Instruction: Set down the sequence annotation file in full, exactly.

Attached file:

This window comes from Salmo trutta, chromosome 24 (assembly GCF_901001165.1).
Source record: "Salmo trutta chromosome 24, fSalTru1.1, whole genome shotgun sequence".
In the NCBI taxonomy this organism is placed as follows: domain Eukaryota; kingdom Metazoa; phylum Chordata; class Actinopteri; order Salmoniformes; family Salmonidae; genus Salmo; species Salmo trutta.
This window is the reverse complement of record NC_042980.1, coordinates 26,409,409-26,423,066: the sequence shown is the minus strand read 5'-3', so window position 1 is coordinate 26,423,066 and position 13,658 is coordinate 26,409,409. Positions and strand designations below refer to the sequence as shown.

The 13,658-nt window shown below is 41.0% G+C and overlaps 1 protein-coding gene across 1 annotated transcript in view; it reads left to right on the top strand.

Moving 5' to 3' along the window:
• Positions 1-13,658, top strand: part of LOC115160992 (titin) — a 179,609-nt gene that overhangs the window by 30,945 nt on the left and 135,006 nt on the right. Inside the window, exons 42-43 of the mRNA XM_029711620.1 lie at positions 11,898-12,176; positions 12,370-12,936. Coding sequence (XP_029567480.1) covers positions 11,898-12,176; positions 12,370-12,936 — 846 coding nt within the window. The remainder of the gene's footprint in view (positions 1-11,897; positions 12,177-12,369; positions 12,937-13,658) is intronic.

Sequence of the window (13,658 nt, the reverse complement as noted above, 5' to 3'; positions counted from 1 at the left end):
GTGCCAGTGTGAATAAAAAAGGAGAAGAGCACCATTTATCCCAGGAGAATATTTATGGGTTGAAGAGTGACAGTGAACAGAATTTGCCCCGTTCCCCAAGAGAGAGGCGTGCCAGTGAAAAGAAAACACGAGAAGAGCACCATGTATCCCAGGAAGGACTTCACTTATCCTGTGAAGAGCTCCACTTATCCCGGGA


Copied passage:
This window comes from Salmo trutta, chromosome 24 (assembly GCF_901001165.1).
Source record: "Salmo trutta chromosome 24, fSalTru1.1, whole genome shotgun sequence".
In the NCBI taxonomy this organism is placed as follows: domain Eukaryota; kingdom Metazoa; phylum Chordata; class Actinopteri; order Salmoniformes; family Salmonidae; genus Salmo; species Salmo trutta.
This window is the reverse complement of record NC_042980.1, coordinates 26,409,409-26,423,066: the sequence shown is the minus strand read 5'-3', so window position 1 is coordinate 26,423,066 and position 13,658 is coordinate 26,409,409. Positions and strand designations below refer to the sequence as shown.

The 13,658-nt window shown below is 41.0% G+C and overlaps 1 protein-coding gene across 1 annotated transcript in view; it reads left to right on the top strand.

Moving 5' to 3' along the window:
• Positions 1-13,658, top strand: part of LOC115160992 (titin) — a 179,609-nt gene that overhangs the window by 30,945 nt on the left and 135,006 nt on the right. Inside the window, exons 42-43 of the mRNA XM_029711620.1 lie at positions 11,898-12,176; positions 12,370-12,936. Coding sequence (XP_029567480.1) covers positions 11,898-12,176; positions 12,370-12,936 — 846 coding nt within the window. The remainder of the gene's footprint in view (positions 1-11,897; positions 12,177-12,369; positions 12,937-13,658) is intronic.

Sequence of the window (13,658 nt, the reverse complement as noted above, 5' to 3'; positions counted from 1 at the left end):
GTGCCAGTGTGAATAAAAAAGGAGAAGAGCACCATTTATCCCAGGAGAATATTTATGGGTTGAAGAGTGACAGTGAACAGAATTTGCCCCGTTCCCCAAGAGAGAGGCGTGCCAGTGAAAAGAAAACACGAGAAGAGCACCATGTATCCCAGGAAGGACTTCACTTATCCTGTGAAGAGCTCCACTTATCCCGGGA